Technology is revolutionizing the way we live, and wearables are the next evolution. From fitness to entertainment to life management applications, more and more people are realizing the power of modern wearable gadgets and clothing.
But there is a downside — and it can be a big one. Using wearables carelessly can pose major security risks, leading to data breaches, privacy loss and identity theft. In some cases, inherent flaws in the products being sold in this still-emerging market even prevent users from acting to safeguard sensitive data.
Users can fight back, however. With a few simple precautions, anyone can better protect themselves from malicious cyberattacks carried out by the black-hat criminals lurking in every corner of our new-age world.
With all the personal information given to companies like Facebook, the push to maintain privacy has slowly deteriorated over time. Especially to the youngest generation, this is not nearly as large of a concern as it was in the past.
But wearables are one reason it is coming back into the conversation, as these always-on gadgets can gather, hold and transmit data including geolocation and health information. While bragging on social about all the miles you've run after the fact can be motivating, sharing real-time data about your location can put you at danger, whether that is to your personal safety or to someone interested in robbing your home while you're away.
"If you want to be considered an individual and not just a data point, then it's in your interest to protect your privacy," Josh Lifton, CEO of Crowd Supply, told the online publication Tech Republic earlier this year.
Watching Your Wallet
Smart watches are essentially mini-computers — or smartphones for your wrist. For this reason, people use them to connect to all sorts of accounts, from social media to email to payment apps. While services like Google Wallet and Paypal are very convenient, and the power of the wearable watch only makes them more so, using them in this fashion can be dangerous.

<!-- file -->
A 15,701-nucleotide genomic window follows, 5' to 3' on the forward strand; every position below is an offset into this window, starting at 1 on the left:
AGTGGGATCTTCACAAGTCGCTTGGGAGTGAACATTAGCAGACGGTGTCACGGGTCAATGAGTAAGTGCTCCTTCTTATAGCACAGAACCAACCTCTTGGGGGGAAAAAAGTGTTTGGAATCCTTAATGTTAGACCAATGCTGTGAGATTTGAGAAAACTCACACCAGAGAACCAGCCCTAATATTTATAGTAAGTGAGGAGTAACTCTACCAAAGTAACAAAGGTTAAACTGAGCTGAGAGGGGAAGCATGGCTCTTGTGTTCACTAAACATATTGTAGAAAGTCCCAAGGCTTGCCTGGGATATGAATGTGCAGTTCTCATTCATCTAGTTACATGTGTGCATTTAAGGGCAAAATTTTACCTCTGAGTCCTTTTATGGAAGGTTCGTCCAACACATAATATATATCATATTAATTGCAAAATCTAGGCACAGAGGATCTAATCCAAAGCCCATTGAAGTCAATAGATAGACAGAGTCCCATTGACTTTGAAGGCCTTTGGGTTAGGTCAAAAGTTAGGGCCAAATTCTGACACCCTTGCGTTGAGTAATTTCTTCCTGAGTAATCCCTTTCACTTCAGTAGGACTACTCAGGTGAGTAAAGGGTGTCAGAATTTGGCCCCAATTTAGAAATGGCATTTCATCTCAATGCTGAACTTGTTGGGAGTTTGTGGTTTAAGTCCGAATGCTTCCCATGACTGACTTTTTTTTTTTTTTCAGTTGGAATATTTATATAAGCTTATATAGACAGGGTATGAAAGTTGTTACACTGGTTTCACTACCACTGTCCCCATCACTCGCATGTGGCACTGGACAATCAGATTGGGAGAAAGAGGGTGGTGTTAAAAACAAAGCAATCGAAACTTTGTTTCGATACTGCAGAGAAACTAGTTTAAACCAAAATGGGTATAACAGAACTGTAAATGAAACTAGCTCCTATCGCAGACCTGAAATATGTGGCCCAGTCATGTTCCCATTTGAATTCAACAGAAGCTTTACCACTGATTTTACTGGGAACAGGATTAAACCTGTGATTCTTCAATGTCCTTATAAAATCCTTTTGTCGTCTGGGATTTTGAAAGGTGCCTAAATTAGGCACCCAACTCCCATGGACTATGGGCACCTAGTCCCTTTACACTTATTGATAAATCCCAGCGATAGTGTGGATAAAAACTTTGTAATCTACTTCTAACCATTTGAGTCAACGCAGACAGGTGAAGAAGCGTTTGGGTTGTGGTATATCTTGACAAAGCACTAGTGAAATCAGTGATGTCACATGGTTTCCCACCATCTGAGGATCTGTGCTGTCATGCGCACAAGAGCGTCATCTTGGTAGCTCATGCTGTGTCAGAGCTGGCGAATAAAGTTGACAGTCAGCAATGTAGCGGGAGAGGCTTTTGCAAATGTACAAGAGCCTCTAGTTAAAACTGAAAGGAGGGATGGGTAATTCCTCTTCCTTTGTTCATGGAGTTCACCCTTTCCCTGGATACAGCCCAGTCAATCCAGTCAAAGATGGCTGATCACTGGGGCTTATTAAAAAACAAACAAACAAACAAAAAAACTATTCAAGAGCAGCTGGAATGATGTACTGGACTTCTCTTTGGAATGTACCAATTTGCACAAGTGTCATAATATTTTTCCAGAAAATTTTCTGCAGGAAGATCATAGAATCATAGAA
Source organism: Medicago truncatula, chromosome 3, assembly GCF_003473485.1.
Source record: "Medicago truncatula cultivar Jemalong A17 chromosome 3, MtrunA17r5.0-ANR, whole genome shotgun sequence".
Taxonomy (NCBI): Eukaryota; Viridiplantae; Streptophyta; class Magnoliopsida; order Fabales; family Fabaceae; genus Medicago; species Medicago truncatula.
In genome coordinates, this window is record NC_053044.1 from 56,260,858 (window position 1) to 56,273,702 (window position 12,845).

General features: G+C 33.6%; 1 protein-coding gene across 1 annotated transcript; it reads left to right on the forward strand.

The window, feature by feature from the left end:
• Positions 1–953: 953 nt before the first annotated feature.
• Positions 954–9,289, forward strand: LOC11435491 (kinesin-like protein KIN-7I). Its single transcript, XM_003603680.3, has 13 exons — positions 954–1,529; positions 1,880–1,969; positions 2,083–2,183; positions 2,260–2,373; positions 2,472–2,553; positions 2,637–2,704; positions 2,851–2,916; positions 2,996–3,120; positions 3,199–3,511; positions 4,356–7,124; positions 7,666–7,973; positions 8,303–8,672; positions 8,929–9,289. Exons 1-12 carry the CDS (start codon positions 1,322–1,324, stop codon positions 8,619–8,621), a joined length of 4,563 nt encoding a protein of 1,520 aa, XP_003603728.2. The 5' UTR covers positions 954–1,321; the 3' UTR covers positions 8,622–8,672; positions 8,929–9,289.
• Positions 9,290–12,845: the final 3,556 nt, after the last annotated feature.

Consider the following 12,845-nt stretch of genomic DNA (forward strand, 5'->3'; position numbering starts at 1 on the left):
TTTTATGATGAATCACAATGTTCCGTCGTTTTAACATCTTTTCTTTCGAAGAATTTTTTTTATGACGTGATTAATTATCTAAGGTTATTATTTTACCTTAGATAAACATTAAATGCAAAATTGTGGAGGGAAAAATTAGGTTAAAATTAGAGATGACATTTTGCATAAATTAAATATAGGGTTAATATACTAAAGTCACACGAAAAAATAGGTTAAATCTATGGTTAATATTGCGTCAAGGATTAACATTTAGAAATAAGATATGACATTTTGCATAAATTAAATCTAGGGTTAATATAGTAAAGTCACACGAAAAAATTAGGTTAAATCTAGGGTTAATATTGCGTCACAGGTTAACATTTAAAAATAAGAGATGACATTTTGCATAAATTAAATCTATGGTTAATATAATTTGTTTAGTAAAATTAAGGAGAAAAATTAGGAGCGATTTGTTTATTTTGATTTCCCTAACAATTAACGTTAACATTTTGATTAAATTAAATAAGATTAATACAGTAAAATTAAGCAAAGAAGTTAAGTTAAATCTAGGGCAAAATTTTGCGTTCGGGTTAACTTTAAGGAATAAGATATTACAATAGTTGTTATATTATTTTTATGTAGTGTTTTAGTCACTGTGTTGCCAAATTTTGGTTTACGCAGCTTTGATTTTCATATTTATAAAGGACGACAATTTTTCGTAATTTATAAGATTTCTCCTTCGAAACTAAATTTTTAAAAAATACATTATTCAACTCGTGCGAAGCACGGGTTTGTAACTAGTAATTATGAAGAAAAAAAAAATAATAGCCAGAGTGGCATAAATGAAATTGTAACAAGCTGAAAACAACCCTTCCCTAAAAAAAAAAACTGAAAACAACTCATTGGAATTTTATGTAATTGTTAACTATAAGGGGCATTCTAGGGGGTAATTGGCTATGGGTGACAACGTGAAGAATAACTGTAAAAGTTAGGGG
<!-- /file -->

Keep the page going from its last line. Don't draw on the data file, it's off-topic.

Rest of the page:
With most smartphones, the manufacturers and software providers are more mature and the market is larger. This means vulnerabilities are discovered quickly most of the time, whereas fewer people using each type of smart watch means that exploits can remain un-patched for longer times.
The best bet is to limit your use of financial-based apps on your watch. That will limit their power — but it will leave you much more secure and less likely to wake up to an empty bank account.
While smart watches are the wearables that, at least today, contain the most personal information, almost any wearable will have some info about you. And since most manufacturers of items like fitness trackers don't invest heavily in security, they are now soft targets for hackers who may be able to pull away data like your date of birth (often included in health apps) or your home address (regularly included by runners who track their routes). While this alone won't give criminals full access to your whole life, it is a piece of the puzzle that can help them open a credit card account in your name or take out a faulty loan.
The key is to always remember that, at the end of the day, every piece of technology — and every person — is vulnerable to cybercrime. The key is to protect yourself to the highest degree possible. Everyone should have an affordable backup plan in place in case they become a target of unscrupulous hackers. Protection services like LifeLock can be invaluable in preventing identity theft.
For a low cost, this is one of the best ways to maintain your peace of mind; it's impossible to overvalue your own feeling of security.